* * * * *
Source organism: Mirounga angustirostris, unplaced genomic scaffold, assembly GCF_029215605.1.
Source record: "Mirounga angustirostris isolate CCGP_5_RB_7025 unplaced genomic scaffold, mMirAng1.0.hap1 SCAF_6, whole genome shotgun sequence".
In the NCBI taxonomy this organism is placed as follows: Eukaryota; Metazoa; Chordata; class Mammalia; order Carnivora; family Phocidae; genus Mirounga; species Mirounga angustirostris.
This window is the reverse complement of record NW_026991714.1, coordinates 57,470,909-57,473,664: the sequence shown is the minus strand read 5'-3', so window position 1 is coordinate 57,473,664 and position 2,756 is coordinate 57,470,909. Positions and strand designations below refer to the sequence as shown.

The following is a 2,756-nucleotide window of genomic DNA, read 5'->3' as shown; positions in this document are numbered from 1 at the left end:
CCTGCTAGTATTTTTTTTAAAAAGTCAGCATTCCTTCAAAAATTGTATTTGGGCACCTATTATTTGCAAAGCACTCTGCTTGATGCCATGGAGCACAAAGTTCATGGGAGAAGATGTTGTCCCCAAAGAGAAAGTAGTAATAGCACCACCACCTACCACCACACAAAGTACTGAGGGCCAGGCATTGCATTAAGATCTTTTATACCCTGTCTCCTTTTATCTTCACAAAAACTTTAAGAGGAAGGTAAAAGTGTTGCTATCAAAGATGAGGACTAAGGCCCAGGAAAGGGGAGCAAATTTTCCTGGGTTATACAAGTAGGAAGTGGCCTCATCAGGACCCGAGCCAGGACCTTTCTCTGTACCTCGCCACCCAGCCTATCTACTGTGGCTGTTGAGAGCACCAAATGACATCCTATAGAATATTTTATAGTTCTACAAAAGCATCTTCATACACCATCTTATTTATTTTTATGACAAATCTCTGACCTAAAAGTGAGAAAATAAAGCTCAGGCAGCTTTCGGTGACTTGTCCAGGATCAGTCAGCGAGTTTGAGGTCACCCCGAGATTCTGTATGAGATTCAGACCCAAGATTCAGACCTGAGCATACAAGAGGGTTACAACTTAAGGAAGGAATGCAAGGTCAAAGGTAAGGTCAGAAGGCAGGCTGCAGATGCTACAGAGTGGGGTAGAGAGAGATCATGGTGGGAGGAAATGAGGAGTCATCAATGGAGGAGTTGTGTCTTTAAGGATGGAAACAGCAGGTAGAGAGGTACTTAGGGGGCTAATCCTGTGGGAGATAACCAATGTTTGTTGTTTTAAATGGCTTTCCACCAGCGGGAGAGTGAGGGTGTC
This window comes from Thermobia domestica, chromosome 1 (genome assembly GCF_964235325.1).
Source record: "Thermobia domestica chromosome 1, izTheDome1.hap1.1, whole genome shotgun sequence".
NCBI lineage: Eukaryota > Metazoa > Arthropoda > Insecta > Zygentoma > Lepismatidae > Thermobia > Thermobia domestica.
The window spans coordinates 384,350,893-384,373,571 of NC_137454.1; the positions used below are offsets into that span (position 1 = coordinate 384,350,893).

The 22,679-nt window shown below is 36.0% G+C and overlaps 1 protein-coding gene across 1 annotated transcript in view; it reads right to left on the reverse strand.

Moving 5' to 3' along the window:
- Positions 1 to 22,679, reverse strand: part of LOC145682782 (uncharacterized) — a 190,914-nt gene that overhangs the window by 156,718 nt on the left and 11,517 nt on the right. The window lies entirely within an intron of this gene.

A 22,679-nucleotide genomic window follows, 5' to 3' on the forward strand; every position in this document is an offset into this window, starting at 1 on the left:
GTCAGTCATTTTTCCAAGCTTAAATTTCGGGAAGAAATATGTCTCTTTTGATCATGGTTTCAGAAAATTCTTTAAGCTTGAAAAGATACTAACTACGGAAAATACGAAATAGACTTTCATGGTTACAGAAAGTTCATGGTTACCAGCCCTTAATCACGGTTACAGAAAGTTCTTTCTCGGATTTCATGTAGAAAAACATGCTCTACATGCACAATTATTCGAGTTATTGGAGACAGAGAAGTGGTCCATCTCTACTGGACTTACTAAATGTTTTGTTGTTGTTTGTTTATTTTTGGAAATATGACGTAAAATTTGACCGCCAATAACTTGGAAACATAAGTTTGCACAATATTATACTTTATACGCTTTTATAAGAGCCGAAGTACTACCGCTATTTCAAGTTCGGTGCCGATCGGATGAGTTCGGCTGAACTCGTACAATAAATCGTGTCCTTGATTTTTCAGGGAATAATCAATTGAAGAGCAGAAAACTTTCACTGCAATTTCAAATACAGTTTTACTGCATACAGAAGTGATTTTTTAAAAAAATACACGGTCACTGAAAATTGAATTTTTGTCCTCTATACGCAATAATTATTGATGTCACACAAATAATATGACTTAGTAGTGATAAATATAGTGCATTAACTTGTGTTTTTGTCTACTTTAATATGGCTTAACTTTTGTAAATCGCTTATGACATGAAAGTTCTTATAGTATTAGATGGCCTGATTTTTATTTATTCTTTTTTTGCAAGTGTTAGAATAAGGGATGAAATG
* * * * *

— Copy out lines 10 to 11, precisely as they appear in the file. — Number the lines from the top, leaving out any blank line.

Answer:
The window spans coordinates 384,350,893-384,373,571 of NC_137454.1; the positions used below are offsets into that span (position 1 = coordinate 384,350,893).

The 22,679-nt window shown below is 36.0% G+C and overlaps 1 protein-coding gene across 1 annotated transcript in view; it reads right to left on the reverse strand.